Date: Tue, 7 Oct 2003 12:16:21 -0600
Reply-To: Jack Hamilton <JackHamilton@FIRSTHEALTH.COM>
Sender: "SAS(r) Discussion" <SAS-L@LISTSERV.UGA.EDU>
From: Jack Hamilton <JackHamilton@FIRSTHEALTH.COM>
Subject: Re: Include macros from the internet.
Content-Type: text/plain; charset=us-ascii
If he is certain that the URL will point to a well-formed macro, he
could just use something like:
filename in url 'http://www.rohrbough-systems.com:80/ColList.inc'
%include in / source2;
Tested code, but the proxy would need to be changed or deleted if used
Manager, Technical Development
Metrics Department, First Health
West Sacramento, California USA
>>> "David L. Cassell" <cassell.david@EPAMAIL.EPA.GOV> 10/07/2003 10:47
Jean Balmisse <jean@REMOVE-THIS.STUDI.DK> wrote:
> I wonder if it is possible to include macros from the internet, if
> available. That would make it a lot easier to use the same program
> different computers (if the paths are different).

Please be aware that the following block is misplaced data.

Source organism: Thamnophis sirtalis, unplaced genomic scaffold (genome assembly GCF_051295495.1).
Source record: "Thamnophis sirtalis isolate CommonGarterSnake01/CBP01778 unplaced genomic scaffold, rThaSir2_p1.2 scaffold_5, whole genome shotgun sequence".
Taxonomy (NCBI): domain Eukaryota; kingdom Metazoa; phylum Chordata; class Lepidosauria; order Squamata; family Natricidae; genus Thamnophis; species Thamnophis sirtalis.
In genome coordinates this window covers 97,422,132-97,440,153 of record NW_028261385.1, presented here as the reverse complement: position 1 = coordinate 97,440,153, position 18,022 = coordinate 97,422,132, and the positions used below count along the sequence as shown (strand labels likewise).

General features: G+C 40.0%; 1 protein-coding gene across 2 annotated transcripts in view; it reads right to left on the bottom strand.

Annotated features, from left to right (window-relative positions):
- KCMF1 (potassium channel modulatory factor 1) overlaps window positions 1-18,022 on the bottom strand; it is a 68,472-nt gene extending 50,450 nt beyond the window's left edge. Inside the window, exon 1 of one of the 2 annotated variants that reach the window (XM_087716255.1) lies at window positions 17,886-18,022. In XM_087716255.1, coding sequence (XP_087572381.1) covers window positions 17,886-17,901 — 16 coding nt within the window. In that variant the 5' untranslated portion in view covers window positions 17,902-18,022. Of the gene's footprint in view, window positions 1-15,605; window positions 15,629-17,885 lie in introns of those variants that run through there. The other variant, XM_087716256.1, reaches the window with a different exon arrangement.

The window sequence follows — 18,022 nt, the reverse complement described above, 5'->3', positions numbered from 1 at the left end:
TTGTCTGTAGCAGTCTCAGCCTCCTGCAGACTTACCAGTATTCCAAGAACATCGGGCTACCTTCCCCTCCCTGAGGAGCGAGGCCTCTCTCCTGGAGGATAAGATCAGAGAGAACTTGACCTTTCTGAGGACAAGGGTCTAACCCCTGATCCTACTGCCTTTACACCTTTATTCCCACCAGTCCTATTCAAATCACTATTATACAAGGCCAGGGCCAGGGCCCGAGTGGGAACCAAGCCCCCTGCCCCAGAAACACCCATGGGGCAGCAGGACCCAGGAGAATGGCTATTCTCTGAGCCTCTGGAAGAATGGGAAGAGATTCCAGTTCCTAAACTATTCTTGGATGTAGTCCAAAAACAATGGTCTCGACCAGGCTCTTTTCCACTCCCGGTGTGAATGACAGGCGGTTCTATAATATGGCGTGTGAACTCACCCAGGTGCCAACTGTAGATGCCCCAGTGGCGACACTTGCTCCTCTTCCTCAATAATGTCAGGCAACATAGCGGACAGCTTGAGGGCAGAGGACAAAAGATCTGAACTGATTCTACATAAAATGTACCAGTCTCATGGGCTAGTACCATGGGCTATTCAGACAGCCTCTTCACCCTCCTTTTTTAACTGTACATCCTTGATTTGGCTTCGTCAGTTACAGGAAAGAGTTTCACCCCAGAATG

> I've tried:
> %INCLUDE 'http:\\home.imf.au.dk\statbib\sasmacros\normgraf.mac'
> But it somehow doesn't work.
And it won't work. Well, not like that.
An important point to understand is that the INCLUDE statement is
reading a file off your system using standard internal I/O calls.
You are asking it to to understand the HTTP protocol, link to a
URL that might require some manner of DNS resolution, and then use
HTTP to read packets off the internet. Internally, that's very,
very different. It's like having your boss ask you to sit at your
desk and read a file written in Sanskrit that is locked in a file
cabinet in Nigeria, and telling you that "Oh you should be able to
do it since you can read the file sitting on your desk." (Note:
if your boss actually asks you to do something like this, immediately
check and see how pointy the boss's hair is. :-)
If you really want to do something like this, then consider using
the FILENAME statement with the URL engine to read in this macro,
then write it to your hard drive. At that point, you can read it
code, HTML comments, or any of the other things which might not be
apparent when you look at the file using a browser.
You may be better off in the long run if you choose to use a browser
(or a program like Perl) to grab the file off the internet and save it
to your hard drive first, then inspect it for icky characters or
non-SAS code before running your SAS program.
David Cassell, CSC
Senior computing specialist